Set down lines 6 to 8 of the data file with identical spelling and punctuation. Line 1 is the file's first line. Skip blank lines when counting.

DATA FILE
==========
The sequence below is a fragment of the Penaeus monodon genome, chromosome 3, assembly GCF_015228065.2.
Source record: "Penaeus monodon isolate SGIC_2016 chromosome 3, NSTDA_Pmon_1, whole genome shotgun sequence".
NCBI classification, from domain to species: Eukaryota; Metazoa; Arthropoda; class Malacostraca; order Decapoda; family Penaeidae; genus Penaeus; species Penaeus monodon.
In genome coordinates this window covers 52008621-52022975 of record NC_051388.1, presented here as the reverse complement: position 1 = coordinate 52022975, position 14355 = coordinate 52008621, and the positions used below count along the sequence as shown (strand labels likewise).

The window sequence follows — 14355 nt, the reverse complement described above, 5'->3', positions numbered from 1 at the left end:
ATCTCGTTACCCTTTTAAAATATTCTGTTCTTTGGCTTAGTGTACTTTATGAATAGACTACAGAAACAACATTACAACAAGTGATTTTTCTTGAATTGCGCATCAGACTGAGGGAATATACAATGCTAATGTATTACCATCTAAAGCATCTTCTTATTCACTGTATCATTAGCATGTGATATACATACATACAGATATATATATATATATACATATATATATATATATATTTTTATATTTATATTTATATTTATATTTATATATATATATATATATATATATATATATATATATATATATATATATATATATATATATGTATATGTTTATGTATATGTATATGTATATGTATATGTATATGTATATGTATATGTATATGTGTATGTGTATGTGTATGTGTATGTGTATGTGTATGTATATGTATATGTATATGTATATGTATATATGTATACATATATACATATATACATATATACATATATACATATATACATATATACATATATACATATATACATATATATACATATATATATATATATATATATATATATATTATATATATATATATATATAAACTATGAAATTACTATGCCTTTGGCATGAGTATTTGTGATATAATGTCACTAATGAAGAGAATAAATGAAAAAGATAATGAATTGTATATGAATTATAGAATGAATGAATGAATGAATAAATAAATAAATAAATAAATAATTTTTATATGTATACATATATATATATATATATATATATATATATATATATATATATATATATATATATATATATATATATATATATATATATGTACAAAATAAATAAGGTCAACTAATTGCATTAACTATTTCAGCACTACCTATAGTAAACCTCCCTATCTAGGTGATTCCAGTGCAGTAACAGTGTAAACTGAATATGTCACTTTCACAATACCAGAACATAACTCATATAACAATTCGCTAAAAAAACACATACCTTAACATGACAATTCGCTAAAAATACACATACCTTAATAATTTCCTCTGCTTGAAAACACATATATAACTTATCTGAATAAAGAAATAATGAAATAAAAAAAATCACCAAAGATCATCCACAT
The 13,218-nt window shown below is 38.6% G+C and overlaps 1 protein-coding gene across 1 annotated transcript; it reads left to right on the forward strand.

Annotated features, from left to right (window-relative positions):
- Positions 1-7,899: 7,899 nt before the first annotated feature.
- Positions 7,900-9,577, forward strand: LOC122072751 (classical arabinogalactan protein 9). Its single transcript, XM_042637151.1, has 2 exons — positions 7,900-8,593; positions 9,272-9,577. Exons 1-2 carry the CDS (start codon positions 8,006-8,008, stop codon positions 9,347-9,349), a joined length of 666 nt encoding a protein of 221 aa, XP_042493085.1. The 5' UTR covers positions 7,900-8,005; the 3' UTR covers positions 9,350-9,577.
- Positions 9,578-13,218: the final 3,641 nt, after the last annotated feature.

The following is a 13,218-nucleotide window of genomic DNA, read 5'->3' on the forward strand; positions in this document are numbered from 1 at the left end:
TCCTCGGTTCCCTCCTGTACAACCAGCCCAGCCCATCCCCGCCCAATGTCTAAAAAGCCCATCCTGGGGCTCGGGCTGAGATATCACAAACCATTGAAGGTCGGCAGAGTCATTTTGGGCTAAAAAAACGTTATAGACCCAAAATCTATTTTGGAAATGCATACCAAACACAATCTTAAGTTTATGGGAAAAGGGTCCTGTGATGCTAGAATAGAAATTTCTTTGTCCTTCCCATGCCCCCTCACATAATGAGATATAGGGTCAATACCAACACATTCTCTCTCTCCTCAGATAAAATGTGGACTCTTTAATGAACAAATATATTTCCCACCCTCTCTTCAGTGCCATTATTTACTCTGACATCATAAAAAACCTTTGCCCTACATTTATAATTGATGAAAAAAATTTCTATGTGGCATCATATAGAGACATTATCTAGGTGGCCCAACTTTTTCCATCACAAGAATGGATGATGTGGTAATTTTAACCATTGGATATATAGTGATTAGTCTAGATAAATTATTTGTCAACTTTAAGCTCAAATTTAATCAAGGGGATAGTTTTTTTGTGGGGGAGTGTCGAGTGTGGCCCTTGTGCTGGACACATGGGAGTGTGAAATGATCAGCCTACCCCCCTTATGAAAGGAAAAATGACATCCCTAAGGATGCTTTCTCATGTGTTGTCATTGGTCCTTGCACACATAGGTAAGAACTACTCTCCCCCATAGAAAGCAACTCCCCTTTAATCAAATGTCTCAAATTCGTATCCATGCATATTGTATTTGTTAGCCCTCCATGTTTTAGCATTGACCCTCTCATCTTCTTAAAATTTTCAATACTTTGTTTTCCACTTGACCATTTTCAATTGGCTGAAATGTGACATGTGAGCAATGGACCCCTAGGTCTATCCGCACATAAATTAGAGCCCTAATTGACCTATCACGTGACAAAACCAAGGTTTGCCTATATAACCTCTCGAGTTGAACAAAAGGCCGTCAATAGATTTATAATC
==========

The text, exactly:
ATCTCGTTACCCTTTTAAAATATTCTGTTCTTTGGCTTAGTGTACTTTATGAATAGACTACAGAAACAACATTACAACAAGTGATTTTTCTTGAATTGCGCATCAGACTGAGGGAATATACAATGCTAATGTATTACCATCTAAAGCATCTTCTTATTCACTGTATCATTAGCATGTGATATACATACATACAGATATATATATATATATACATATATATATATATATATTTTTATATTTATATTTATATTTATATTTATATATATATATATATATATATATATATATATATATATATATATATATATATATATATATGTATATGTTTATGTATATGTATATGTATATGTATATGTATATGTATATGTATATGTATATGTGTATGTGTATGTGTATGTGTATGTGTATGTGTATGTATATGTATATGTATATGTATATGTATATATGTATACATATATACATATATACATATATACATATATACATATATACATATATACATATATACATATATACATATATATACATATATATATATATATATATATATATATATTATATATATATATATATATAAACTATGAAATTACTATGCCTTTGGCATGAGTATTTGTGATATAATGTCACTAATGAAGAGAATAAATGAAAAAGATAATGAATTGTATATGAATTATAGAATGAATGAATGAATGAATAAATAAATAAATAAATAAATAATTTTTATATGTATACATATATATATATATATATATATATATATATATATATATATATATATATATATATATATATATATATATATATATATATGTACAAAATAAATAAGGTCAACTAATTGCATTAACTATTTCAGCACTACCTATAGTAAACCTCCCTATCTAGGTGATTCCAGTGCAGTAACAGTGTAAACTGAATATGTCACTTTCACAATACCAGAACATAACTCATATAACAATTCGCTAAAAAAACACATACCTTAACATGACAATTCGCTAAAAATACACATACCTTAATAATTTCCTCTGCTTGAAAACACATATATAACTTATCTGAATAAAGAAATAATGAAATAAAAAAAATCACCAAAGATCATCCACAT
The 13,218-nt window shown below is 38.6% G+C and overlaps 1 protein-coding gene across 1 annotated transcript; it reads left to right on the forward strand.

Annotated features, from left to right (window-relative positions):